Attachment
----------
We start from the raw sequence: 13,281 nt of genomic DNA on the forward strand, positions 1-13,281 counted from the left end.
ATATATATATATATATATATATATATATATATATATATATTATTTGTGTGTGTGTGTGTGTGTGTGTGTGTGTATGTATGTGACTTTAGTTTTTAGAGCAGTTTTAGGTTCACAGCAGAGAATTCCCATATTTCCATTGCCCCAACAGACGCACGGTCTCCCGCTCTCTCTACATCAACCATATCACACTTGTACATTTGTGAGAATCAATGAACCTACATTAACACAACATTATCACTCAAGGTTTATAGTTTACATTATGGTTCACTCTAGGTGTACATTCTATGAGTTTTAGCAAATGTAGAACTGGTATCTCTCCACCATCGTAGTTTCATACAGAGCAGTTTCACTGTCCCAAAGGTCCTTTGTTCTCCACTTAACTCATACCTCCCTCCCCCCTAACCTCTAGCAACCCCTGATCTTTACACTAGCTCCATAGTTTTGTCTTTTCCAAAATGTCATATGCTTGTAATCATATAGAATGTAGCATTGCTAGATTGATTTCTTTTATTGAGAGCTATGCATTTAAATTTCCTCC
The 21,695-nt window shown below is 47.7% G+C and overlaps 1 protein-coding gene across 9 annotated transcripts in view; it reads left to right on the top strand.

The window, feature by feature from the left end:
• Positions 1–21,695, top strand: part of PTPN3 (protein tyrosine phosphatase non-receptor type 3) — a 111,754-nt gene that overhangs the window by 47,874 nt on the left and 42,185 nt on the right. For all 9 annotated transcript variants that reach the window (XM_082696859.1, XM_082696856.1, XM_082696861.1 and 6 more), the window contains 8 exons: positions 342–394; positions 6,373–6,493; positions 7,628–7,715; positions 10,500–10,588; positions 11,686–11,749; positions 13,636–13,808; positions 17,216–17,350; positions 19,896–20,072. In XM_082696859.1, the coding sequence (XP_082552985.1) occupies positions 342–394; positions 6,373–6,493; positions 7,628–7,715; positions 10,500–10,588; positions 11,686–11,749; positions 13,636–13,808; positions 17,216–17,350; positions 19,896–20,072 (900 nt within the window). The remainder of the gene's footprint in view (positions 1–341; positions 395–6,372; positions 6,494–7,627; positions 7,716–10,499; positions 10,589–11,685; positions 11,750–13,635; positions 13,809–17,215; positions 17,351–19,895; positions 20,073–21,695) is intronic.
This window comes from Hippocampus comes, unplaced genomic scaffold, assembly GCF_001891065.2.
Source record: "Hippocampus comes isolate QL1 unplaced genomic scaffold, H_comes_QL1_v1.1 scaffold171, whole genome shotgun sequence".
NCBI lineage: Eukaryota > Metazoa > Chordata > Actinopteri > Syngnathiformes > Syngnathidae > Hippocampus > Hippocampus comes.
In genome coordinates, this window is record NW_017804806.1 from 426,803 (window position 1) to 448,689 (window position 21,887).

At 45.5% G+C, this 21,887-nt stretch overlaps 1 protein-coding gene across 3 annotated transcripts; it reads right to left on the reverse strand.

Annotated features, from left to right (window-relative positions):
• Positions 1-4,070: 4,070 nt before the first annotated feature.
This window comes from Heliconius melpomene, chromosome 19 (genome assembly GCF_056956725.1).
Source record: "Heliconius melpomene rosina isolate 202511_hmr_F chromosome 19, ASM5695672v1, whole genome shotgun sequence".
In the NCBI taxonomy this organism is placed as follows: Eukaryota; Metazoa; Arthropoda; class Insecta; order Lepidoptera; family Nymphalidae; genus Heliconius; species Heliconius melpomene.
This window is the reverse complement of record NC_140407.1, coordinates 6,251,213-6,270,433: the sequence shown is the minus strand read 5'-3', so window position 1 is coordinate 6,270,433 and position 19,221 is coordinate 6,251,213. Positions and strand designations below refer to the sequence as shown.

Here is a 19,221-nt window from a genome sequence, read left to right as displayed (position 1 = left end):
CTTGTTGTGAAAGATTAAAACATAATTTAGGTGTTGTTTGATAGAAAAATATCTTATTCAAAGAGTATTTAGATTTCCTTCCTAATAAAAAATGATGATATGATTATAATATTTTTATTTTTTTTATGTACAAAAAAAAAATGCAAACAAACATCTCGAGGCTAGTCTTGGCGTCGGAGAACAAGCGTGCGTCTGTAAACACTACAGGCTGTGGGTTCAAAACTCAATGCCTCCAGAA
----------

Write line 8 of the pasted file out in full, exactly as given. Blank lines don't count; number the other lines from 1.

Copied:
NCBI lineage: Eukaryota > Metazoa > Chordata > Actinopteri > Syngnathiformes > Syngnathidae > Hippocampus > Hippocampus comes.